Any horror fan worth their salt will tell you that the genre shouldn’t just be confined to the month of October. That’s particularly true of horror films, which have had major hits open in every season of the year for decades. In one particular late summer week fifty years ago, a strikingly different horror movie hit screens. It kicked open a door for a new vision of who belonged in horror films. That movie was Blacula.
Blacula rode the wave of Blaxploitation cinema that had kicked off with Cotton Comes to Harlem in 1970 and began to boom with Sweet Sweetback’s Baadasssss Song and Shaft in 1971. “Blaxploitation” as a term arose from comments made by Junius Griffin; as president of the NAACP branch based in Beverly Hills-Hollywood, he remarked that this new wave of films perpetuated negative images due in part to their immersion in crime-centered storylines and the use of stereotypical characters. The counterargument from the filmmakers behind them was that they were re-centering the narrative with Black leads and Black creative talent on both sides of the camera. The films found an audience, particularly Shaft, which was a big success for MGM and won an Academy Award for Best Song for Isaac Hayes’s “Theme from Shaft.” That breakthrough encouraged other stories to jump on the trend.
American International Pictures had already been established as a purveyor of low-budget films, especially those targeted at teen audiences. They often found success within the horror genre, notably working with low-budget film legend Roger Corman. Into this environment came Blacula. Director William Crain and leading actor William Marshall were both Black men, a fact that would resonate; as Dr. Robin R. Means Coleman puts it in the Shudder documentary Horror Noire: A History of Black Horror, which was based on her book, Horror Noire: Blacks in American Horror Films from the 1890s to Present, “And so here’s where you see how knowledgeable Black directors and actors can have an extraordinary impact on a film.” Director Tina Mabry also explained in the documentary, “That created kind of a cultural shift.”
Crain initially struggled with the idea of directing the film. It first came to his attention under the original name for the script, Count Brown’s in Town. He told The Daily Beast, “When I read the script, I kind of put it down. My parents said to me, ‘If you have the chance to do this movie, you need to go do it—do the best you can.’” He took their advice.
The resulting film was notable for a number of reasons. Apart from playing the first Black vampire on film, Marshall brought a combination of regal bearing, suave intelligence, and simmering menace to the role of the African Prince Mamuwalde, who was transformed into a vampire by Dracula in the 1700s. Crain consciously evoked elements of African culture in the 1700s-set scenes and used modern trappings like funk music by The Hues Corporation in the contemporary portions.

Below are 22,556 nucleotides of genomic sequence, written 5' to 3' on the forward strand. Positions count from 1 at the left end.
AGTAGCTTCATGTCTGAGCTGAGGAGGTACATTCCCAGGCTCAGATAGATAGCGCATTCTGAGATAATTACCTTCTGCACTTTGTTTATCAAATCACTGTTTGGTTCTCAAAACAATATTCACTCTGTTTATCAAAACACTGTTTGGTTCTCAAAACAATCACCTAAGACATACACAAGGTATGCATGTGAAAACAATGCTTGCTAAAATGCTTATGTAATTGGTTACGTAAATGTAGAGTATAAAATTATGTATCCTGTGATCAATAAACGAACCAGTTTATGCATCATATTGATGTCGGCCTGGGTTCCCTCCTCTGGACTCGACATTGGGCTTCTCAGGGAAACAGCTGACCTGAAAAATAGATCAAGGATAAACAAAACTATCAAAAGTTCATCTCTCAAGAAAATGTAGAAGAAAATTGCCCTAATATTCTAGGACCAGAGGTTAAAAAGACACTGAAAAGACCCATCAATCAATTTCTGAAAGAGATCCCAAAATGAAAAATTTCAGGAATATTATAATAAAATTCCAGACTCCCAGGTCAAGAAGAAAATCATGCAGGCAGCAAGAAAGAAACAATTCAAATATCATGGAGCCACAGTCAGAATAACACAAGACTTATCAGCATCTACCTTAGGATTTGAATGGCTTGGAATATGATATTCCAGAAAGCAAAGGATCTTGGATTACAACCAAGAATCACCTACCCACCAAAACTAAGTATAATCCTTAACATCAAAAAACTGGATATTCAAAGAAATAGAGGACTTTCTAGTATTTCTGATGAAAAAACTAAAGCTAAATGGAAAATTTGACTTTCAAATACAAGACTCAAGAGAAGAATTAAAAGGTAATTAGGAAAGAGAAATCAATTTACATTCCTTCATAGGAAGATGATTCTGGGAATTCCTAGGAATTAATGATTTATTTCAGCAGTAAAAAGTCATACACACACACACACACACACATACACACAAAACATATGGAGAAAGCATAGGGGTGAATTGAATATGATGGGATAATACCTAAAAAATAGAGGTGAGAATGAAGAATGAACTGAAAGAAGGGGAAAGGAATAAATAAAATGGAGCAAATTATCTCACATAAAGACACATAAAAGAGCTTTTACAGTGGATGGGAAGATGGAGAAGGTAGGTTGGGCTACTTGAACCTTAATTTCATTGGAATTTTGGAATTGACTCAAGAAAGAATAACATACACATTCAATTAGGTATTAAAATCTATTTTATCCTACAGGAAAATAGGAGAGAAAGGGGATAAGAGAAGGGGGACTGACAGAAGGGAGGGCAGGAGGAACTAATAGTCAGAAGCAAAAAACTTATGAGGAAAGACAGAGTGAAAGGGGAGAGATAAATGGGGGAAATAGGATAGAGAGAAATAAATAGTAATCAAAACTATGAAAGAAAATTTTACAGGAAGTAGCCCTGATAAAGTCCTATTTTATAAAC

During production, Crain lobbied regularly for a high-speed (that is, slow-motion) camera for one particular shot. AIP finally came through with it after realizing that Crain was making something memorable when they saw early scenes from the film. With that camera, he created one of the most memorable scenes in the film: Juanita, a female vampire charging to attack, which remains frightening to this day.
Blacula turned out to be very successful for AIP. It did well at the box office and won a Saturn Award for Best Picture. The next year, AIP greenlit a sequel. Marshall was paired with the iconic Pam Grier for Scream, Blacula, Scream, a film that’s been praised for centering a female protagonist against the title villain. Though the film didn’t make as much money as its predecessor, it was praise by the likes of critic Gene Siskel and Kevin Thomas of the L.A. Times.
The broader effect of Blacula is that it helped trigger a wave of Black-centered horror films. These included Ganja & Hess, Abby, and Sugar Hill in the short term while offering inspiration to later offerings like Candyman, Tales from the Hood, and Bones. The character of Blacula and the era of Blaxploitation action heroes certainly influenced the creation of Blade at Marvel Comics; writer Marv Wolfman and artist Gene Colan introduced the vampire hunter in The Tomb of Dracula #10 in 1973, and the character’s eventual big-screen adaptation in 1998 proved the viability of Marvel characters at the movies. Modern filmmakers like Jordan Peele (director of Get Out, Us, and Nope) acknowledge that all the advancements made since the 1970s have paved the way for today’s climate, which is far more friendly to horror material from Black creatives. Considering the massive success of Peele, the recent rebirth of the Tales from the Hood and Candyman franchises, and a greater inclusion of Black leads (as in Beast and The Invitation), the legacy of Blacula, much like its main character, will never die.
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